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AJR Am J Roentgenol. 2004 Sep;183(3):575-82.

Evaluation of patients referred for percutaneous ablation of renal tumors: importance of a preprocedural diagnosis.

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  • 1Department of Radiology, Division of Abdominal Imaging and Intervention, Brigham and Women's Hospital, 75 Francis St., Boston, MA 02115, USA. ktuncali@partners.org

Abstract

OBJECTIVE:

Percutaneous ablation of renal cell carcinoma has the potential to be as effective as partial nephrectomy. Because the entire tumor cannot be examined at pathology, diagnosis relies solely on imaging and percutaneous biopsy. Diagnoses of cancer have been rendered using imaging alone in some clinical trials of percutaneous ablation. If these trials inadvertently included benign masses, the efficacy of ablation was overestimated. Therefore, we sought to determine the prevalence of benign masses in a population of patients referred for percutaneous tumor ablation of presumed renal cell carcinoma.

SUBJECTS AND METHODS:

Twenty-seven patients were referred by urologists for MRI-guided cryotherapy of suspected renal cell carcinoma. Renal masses ranged from 1.0 to 4.6 cm (mean, 2.2 cm) in diameter. The CT, MRI, and percutaneous biopsy findings were tabulated and compared with surgical and imaging follow-up.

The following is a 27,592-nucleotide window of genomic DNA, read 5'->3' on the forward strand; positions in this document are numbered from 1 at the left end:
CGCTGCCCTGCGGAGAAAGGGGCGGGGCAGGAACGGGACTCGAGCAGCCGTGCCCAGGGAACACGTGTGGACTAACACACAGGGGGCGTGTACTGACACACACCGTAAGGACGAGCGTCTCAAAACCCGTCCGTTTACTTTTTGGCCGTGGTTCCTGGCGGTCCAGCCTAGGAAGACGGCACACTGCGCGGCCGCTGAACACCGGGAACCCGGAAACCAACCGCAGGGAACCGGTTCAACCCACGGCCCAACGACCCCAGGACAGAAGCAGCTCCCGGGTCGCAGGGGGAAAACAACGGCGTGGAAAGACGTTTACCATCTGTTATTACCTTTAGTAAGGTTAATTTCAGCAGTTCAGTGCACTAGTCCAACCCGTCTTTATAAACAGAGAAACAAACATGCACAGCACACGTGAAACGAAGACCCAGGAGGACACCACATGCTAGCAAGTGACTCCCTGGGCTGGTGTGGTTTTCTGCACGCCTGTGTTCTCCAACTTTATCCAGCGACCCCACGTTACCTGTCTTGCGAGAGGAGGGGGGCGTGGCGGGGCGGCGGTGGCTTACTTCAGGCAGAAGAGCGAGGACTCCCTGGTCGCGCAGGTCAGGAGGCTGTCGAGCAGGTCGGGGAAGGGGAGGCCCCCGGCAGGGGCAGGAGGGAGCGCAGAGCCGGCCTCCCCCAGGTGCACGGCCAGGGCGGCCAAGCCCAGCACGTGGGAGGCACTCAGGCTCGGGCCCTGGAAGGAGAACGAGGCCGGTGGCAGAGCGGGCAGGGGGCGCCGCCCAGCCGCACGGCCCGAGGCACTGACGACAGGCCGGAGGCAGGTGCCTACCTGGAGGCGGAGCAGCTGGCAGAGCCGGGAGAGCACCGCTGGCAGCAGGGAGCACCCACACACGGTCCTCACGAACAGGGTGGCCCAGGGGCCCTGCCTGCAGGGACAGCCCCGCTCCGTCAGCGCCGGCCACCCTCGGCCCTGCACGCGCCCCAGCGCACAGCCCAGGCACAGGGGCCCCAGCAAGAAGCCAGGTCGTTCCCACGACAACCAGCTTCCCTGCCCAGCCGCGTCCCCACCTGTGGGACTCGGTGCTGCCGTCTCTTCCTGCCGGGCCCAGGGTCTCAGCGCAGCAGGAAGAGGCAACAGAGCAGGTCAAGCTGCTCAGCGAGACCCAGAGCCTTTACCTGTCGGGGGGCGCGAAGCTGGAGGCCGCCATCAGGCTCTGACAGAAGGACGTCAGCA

RESULTS:

Ten patients (37%) had a benign renal mass, including three angiomyolipomas, that had no evidence of fat on CT or MRI. Three masses were proven benign by biopsy, three by imaging, and four by a combination of biopsy and imaging. The masses in the remaining 17 patients were ablated. Biopsy revealed malignant cells in 10, suspicious cells in four, and atypical cells in two; one was nondiagnostic.

CONCLUSION:

A substantial percentage of patients referred for percutaneous ablation of renal tumors had benign masses. If CT or MRI alone cannot be used to diagnose a benign entity, patients should undergo a biopsy before the treatment session.

PMID:
15333338
DOI:
10.2214/ajr.183.3.1830575
[PubMed - indexed for MEDLINE]
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